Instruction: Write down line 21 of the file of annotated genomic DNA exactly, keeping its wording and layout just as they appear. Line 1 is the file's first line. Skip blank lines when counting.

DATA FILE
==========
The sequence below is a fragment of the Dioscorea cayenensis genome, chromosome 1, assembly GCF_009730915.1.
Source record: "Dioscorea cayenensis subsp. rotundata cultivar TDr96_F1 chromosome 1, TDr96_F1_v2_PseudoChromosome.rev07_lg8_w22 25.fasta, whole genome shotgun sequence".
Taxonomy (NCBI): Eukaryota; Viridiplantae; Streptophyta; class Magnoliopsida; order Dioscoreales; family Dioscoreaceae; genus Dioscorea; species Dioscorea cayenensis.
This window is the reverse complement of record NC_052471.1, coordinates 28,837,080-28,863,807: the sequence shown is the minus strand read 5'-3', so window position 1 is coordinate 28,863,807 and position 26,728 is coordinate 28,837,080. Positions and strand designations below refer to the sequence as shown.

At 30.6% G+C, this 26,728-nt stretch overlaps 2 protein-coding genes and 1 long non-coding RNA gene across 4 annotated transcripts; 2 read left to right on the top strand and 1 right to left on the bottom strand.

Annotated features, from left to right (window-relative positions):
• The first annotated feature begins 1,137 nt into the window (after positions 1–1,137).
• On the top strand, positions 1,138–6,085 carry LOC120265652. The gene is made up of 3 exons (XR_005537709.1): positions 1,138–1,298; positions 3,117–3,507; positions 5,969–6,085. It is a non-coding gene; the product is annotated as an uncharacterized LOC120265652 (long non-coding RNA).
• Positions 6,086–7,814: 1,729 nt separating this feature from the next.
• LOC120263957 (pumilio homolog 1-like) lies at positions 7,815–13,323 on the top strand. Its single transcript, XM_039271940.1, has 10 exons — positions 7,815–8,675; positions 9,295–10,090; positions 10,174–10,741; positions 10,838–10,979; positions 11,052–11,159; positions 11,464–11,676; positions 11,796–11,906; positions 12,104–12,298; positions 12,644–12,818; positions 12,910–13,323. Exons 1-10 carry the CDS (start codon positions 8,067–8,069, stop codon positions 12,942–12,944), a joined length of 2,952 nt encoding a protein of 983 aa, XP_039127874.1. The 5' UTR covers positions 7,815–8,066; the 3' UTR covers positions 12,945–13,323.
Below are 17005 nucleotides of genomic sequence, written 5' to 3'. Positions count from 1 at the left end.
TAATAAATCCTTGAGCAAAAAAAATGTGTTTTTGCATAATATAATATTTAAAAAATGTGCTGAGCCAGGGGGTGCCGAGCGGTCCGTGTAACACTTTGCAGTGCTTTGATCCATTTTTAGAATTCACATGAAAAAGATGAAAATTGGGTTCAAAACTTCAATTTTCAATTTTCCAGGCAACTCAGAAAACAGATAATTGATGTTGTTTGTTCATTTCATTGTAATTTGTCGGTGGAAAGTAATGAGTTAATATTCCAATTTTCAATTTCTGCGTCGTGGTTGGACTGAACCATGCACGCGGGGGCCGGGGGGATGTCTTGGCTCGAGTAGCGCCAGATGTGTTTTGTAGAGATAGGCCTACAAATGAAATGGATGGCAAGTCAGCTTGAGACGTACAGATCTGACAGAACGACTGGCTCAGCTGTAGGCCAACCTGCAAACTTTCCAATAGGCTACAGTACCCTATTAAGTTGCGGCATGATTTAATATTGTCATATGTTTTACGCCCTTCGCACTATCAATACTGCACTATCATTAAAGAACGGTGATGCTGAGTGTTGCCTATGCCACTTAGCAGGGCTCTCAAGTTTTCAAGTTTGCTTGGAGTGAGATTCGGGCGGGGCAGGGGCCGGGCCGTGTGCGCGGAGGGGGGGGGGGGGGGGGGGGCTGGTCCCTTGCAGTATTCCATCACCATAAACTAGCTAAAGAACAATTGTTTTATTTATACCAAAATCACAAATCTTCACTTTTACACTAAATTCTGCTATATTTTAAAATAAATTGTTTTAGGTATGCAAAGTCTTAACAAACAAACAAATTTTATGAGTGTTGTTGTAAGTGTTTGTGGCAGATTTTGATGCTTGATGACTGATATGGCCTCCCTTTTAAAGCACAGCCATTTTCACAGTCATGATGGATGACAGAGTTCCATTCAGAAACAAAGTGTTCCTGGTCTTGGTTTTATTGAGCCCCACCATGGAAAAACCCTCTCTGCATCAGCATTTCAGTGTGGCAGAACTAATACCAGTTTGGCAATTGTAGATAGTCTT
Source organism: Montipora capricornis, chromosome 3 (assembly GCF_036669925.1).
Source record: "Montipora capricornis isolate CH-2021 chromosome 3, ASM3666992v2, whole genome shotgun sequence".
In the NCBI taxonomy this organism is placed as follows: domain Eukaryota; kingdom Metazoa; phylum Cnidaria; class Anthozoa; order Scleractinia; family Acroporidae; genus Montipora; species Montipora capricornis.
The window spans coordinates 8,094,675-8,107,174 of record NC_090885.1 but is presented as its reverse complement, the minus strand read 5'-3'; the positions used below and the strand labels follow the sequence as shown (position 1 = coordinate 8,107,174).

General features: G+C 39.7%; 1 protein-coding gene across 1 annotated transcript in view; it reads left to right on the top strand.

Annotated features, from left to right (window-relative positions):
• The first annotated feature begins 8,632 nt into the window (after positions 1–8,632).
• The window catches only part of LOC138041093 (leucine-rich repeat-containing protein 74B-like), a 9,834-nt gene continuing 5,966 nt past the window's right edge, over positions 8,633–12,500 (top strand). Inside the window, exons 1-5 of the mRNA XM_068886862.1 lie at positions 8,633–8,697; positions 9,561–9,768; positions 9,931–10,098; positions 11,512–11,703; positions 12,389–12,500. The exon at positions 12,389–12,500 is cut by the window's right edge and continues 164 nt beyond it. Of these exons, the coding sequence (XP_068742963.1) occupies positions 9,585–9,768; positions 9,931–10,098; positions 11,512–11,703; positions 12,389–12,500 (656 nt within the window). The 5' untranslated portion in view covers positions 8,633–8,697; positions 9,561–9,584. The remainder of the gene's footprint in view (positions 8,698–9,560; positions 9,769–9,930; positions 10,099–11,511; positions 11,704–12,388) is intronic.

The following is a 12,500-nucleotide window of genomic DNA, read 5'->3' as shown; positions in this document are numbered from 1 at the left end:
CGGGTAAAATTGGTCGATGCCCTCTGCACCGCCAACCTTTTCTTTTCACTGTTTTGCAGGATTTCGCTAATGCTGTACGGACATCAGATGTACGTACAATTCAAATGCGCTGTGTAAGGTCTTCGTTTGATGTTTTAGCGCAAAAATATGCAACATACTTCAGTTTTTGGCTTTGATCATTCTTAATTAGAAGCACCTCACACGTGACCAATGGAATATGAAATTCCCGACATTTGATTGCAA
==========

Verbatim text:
The following is a 12,500-nucleotide window of genomic DNA, read 5'->3' as shown; positions in this document are numbered from 1 at the left end: